|Appears in Collections:||Aquaculture eTheses|
|Title:||Literature survey of chemotherapeutic agents for re-purposing to treat amoebic gill disease caused by Neoparamoeba perurans|
|Author(s):||Henard, Cyril Pierre Frédéric|
|Keywords:||Amoebic gill disease|
|Publisher:||University of Stirling|
|Abstract:||Amoebic gill disease (AGD) is an important disease affecting marine fish including Atlantic salmon. The aetiological agent of AGD is Neoparamoeba perurans, an amoeba notably characterised by the presence of an intracellular kinetoplastid endosymbiont which belongs to the genus Perkinsela. This disease can cause high mortality and economic losses to salmon farming have been estimated at US$12.55 million in Norway in 2006 and US$81 million in Scotland in 2013. Current treatments include freshwater bathing and hydrogen peroxide but these methods are relatively impractical, effective against only mild cases, can stress the fish, and may represent 10-20% of present production costs. As a result, there exists an opportunity to develop a new chemotherapeutic intervention to treat AGD because such an approach could be beneficial with regard to cost-effectiveness, high treatment efficacy, improvement in fish welfare, and offering a long-lasting protective effect. This present study aimed to identify and prioritise existing drugs with efficacy against pathogens related to AGD that could be evaluated further as potential new chemotherapeutants for treating AGD. To this end, literature searching was performed to identify diseases of humans, animals and plants caused by amoebic and kinetoplastids parasites and the drugs used for treatment. In total, seven major relevant diseases were found to be caused by amoebae and kinetoplastid parasites, including amoebiasis and trypanosomiasis. A list of 118 drugs related to these diseases was established. From these 118 drugs, 222 drug targets were listed. Initially each drug was scored according to the amount of information available publicly that would be useful for seeking regulatory authorisation for use against AGD. Then, prioritisation was performed based on evidence for the presence of the target of the drug in AGD by use of iPath and BLAST software to investigate metabolic pathways and target proteins, respectively. This new bibliographic-based approach has highlighted numerous potential chemical candidates to assist in the development of new cost-effective and practical chemotherapeutic solutions for the Atlantic salmon farming industry to mitigate against AGD.|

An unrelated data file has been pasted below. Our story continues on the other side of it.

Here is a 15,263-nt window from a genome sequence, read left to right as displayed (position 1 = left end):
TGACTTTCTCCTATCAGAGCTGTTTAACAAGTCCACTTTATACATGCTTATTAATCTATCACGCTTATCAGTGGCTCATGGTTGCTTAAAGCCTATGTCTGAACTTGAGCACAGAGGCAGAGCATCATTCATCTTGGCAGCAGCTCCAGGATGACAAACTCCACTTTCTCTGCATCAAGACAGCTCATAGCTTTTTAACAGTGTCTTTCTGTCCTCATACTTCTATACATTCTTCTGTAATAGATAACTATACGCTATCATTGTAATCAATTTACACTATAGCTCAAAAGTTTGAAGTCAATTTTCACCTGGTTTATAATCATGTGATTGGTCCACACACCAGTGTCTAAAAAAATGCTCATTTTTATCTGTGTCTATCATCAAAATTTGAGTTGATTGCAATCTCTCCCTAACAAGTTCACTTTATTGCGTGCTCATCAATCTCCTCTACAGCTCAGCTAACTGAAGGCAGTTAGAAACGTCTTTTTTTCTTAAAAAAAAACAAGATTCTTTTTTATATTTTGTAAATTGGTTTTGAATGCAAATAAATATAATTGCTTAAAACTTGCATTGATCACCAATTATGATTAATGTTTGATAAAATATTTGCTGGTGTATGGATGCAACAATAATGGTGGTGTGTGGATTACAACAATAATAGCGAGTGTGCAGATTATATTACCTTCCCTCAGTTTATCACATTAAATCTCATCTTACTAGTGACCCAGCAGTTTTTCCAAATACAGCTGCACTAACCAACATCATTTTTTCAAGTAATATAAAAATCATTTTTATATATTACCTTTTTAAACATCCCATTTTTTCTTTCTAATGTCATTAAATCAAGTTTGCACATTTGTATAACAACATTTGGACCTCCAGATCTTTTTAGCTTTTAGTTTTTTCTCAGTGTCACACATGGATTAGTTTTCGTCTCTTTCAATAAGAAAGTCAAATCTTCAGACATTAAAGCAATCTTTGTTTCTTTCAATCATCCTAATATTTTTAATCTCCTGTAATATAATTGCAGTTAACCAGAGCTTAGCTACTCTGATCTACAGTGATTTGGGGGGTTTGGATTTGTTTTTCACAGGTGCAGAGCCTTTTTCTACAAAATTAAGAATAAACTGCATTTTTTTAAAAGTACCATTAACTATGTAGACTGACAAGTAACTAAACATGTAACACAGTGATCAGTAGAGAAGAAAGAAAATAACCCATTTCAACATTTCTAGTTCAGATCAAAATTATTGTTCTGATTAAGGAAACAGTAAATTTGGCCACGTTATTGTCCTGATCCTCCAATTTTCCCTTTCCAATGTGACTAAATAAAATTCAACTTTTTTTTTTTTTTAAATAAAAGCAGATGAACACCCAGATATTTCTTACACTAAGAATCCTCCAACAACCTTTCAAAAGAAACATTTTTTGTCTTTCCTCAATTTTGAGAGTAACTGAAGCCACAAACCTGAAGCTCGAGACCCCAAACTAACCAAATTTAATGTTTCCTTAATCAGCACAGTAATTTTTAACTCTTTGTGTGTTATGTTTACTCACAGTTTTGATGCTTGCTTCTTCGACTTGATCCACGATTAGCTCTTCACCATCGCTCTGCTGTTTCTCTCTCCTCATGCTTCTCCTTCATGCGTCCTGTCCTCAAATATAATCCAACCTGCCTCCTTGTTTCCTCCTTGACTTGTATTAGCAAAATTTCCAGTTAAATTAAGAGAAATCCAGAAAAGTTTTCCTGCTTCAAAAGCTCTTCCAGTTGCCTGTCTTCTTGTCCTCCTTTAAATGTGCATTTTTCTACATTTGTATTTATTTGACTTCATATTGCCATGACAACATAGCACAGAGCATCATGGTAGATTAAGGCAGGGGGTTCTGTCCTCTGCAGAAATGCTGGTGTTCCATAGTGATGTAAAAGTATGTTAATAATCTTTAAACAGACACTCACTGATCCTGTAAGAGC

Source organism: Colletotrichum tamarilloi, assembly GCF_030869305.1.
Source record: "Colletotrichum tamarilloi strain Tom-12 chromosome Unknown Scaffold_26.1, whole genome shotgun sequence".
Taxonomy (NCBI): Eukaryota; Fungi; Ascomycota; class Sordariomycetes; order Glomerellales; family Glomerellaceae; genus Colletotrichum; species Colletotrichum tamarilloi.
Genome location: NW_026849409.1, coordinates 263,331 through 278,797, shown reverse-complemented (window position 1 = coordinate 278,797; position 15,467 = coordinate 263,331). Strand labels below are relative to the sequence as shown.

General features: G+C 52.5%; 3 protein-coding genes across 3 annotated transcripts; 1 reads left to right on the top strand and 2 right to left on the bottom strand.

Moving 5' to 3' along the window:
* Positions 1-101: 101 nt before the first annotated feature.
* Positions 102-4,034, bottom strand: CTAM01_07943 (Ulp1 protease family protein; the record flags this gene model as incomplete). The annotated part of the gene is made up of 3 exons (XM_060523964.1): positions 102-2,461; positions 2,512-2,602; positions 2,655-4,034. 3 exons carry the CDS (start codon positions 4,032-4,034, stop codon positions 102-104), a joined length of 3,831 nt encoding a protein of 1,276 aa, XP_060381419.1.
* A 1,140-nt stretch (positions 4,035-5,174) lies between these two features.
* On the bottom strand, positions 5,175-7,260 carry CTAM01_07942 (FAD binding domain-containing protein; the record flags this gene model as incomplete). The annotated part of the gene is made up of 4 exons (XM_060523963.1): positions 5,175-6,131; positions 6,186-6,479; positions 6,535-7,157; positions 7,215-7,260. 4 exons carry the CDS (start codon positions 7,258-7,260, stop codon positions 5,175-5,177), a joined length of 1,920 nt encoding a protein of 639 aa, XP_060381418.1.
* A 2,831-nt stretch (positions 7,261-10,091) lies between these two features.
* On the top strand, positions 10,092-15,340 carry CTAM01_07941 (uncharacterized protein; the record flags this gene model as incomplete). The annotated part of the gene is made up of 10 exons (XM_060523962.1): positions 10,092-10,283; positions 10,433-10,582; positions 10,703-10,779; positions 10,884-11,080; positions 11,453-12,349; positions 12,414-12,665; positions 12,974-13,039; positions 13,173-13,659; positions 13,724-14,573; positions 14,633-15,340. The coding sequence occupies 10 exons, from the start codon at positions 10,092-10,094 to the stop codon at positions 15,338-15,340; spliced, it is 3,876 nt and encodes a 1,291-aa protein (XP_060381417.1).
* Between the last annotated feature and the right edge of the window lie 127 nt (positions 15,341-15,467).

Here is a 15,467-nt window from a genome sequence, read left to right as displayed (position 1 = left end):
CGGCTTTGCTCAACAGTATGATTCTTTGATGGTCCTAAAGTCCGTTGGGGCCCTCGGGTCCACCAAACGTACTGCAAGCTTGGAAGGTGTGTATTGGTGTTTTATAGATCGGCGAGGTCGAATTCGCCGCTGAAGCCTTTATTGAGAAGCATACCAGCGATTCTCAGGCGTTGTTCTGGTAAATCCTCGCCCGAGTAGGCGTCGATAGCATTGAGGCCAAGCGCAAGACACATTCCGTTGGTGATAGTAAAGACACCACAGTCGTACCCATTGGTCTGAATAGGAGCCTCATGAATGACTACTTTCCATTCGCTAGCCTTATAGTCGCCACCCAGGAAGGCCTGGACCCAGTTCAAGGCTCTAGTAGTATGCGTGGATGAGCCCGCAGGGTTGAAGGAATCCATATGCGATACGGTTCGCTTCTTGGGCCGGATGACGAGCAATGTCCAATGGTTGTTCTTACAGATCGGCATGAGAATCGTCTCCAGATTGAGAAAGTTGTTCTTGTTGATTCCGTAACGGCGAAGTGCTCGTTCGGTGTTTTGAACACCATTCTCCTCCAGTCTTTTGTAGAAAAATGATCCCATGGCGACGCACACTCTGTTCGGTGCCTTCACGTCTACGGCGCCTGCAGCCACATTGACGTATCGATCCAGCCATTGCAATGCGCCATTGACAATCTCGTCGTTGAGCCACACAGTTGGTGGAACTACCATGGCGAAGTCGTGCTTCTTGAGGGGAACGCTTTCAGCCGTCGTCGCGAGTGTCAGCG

|Type:||Thesis or Dissertation|
|MPHIL THESIS FINAL 2019 Corrected.pdf||2.21 MB||Adobe PDF||Under Embargo until 2022-07-04 Request a copy|
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